In fMRI sure, but even there I would want the jitter durations to be to known ahead of time. With OpenSesame, the loading time varies depending on how much is being logged and how much preloading needs to be done. And what if I actually do want to add a more controlled jitter? It would be difficult to do that being that OS is adding additional (unpredictable) jitter already.
And I disagree that it's "simply not a problem". I think if you told most researchers their stimulus presentation system was adding a random jitter between the trials in
their experiment they wouldn't be very happy.
I have, I'm just surprised that this is the way it works. Yikes.
To clarify: You are not using the sequence in the advised way. You mention in the initial post that you use a single sketchpad per sequence, and calculate the difference between the onsets of two consecutive sketchpads (in two consecutive sequences, or trials). This means you are comparing across cycles, which means you are measuring the preparation time of the next cycle. Hence my referral to the Documentation page, where this is explained.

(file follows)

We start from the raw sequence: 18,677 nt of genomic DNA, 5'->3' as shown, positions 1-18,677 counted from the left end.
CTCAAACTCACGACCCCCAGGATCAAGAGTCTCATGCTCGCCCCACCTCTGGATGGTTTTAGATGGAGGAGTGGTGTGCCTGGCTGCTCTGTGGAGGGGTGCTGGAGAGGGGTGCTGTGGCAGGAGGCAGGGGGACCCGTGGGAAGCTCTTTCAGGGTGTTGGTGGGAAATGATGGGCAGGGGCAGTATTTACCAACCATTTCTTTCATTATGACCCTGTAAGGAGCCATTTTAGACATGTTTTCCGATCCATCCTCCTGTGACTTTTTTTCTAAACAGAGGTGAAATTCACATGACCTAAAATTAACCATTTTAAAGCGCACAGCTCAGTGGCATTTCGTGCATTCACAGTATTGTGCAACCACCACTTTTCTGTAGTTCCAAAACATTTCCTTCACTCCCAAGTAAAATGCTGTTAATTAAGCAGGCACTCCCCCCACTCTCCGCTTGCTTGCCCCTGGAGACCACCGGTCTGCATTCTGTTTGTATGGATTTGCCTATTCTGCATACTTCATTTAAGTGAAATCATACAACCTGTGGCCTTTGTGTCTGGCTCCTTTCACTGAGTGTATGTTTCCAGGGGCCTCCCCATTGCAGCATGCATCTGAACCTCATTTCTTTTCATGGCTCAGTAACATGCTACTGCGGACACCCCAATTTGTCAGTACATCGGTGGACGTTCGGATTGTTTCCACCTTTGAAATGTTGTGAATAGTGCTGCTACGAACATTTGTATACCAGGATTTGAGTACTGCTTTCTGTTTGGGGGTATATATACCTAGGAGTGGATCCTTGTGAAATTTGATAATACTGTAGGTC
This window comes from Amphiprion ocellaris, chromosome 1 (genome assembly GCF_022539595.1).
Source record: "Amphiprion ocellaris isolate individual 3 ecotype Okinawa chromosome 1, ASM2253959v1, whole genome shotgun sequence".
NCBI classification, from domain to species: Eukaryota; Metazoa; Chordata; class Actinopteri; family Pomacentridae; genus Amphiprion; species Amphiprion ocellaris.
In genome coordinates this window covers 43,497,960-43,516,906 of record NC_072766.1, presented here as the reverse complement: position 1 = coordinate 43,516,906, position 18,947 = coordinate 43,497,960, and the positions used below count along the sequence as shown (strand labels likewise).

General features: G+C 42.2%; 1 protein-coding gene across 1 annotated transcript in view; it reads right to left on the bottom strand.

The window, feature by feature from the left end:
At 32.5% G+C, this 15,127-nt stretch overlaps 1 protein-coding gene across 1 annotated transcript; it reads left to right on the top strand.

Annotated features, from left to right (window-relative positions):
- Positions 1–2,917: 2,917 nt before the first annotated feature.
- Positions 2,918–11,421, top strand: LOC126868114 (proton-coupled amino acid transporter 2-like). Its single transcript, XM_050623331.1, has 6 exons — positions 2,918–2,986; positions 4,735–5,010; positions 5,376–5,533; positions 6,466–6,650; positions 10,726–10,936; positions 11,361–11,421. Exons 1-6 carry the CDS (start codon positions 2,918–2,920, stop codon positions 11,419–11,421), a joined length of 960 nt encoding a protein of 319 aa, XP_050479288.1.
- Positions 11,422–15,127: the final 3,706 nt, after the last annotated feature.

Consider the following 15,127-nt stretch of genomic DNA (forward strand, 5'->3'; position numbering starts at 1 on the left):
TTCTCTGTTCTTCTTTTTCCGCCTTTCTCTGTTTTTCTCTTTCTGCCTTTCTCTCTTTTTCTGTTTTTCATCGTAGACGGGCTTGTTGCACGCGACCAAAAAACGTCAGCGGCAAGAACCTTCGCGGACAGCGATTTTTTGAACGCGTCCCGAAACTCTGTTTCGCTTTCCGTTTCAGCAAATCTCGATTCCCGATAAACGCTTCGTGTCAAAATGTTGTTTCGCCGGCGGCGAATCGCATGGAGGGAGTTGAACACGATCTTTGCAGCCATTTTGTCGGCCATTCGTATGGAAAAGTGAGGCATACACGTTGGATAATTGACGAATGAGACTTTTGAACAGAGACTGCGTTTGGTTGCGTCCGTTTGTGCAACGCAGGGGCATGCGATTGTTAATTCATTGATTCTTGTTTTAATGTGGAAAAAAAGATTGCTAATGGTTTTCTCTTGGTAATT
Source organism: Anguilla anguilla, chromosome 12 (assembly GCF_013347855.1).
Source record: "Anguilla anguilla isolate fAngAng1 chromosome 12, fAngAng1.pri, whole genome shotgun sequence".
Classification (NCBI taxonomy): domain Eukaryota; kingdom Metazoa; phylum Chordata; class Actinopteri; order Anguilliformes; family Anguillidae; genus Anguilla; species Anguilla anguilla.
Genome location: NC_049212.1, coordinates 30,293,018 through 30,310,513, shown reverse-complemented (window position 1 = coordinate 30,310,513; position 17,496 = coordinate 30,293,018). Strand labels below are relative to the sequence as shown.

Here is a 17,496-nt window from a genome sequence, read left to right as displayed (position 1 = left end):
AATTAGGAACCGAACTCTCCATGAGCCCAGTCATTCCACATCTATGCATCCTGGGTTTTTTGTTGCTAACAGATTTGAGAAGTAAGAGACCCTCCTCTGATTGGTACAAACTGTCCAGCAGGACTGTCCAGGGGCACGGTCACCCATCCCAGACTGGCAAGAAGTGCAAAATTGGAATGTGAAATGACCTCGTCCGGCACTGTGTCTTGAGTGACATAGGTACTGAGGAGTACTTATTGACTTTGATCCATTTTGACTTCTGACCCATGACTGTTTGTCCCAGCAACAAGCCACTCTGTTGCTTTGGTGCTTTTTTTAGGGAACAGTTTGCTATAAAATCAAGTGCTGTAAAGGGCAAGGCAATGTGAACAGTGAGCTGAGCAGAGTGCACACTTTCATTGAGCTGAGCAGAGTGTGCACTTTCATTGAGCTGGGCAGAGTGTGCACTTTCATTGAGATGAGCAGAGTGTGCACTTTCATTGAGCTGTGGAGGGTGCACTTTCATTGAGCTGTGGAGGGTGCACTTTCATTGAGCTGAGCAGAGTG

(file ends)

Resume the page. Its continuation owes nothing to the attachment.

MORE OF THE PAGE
To solve your problem, add a blank sketchpad (Duration of 0 ms) directly after the stimulus sketchpad (Duration set to the required presentation time). Then look at the onset differences between the two to test whether the timing was accurate.
The only issue you are then left with, is the random jitter between trials. This can be large (tens of milliseconds) if the sequence requires a lot of preparation (e.g. when using large images). However, ITI jitter is a problem only in very few studies (I should add: in my experience). If yours is one of those, I would definitely advise you to use a programming language rather than a graphical interface, as the former gives you full control over your timing.
Would it be more sensible to load the next image during the presentation of the current? For some designs, maybe. But I think your design here is a good example of the potential issues with such an approach: your stimulus requires a longer loading time than a single refresh cycle takes. Therefore, preparation of image n+1 during the presentation of image n would render it impossible to show image n for less than two frames.